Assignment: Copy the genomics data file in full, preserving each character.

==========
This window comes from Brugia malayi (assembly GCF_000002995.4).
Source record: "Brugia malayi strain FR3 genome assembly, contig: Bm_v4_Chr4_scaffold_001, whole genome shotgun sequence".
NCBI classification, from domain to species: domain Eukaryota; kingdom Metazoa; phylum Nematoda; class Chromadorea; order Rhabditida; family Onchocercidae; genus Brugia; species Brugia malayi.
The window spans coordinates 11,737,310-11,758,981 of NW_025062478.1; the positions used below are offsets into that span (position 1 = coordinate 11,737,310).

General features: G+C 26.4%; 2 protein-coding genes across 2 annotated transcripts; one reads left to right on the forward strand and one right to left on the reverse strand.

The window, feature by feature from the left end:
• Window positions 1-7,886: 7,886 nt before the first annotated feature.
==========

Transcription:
This window comes from Brugia malayi (assembly GCF_000002995.4).
Source record: "Brugia malayi strain FR3 genome assembly, contig: Bm_v4_Chr4_scaffold_001, whole genome shotgun sequence".
NCBI classification, from domain to species: domain Eukaryota; kingdom Metazoa; phylum Nematoda; class Chromadorea; order Rhabditida; family Onchocercidae; genus Brugia; species Brugia malayi.
The window spans coordinates 11,737,310-11,758,981 of NW_025062478.1; the positions used below are offsets into that span (position 1 = coordinate 11,737,310).

General features: G+C 26.4%; 2 protein-coding genes across 2 annotated transcripts; one reads left to right on the forward strand and one right to left on the reverse strand.

The window, feature by feature from the left end:
• Window positions 1-7,886: 7,886 nt before the first annotated feature.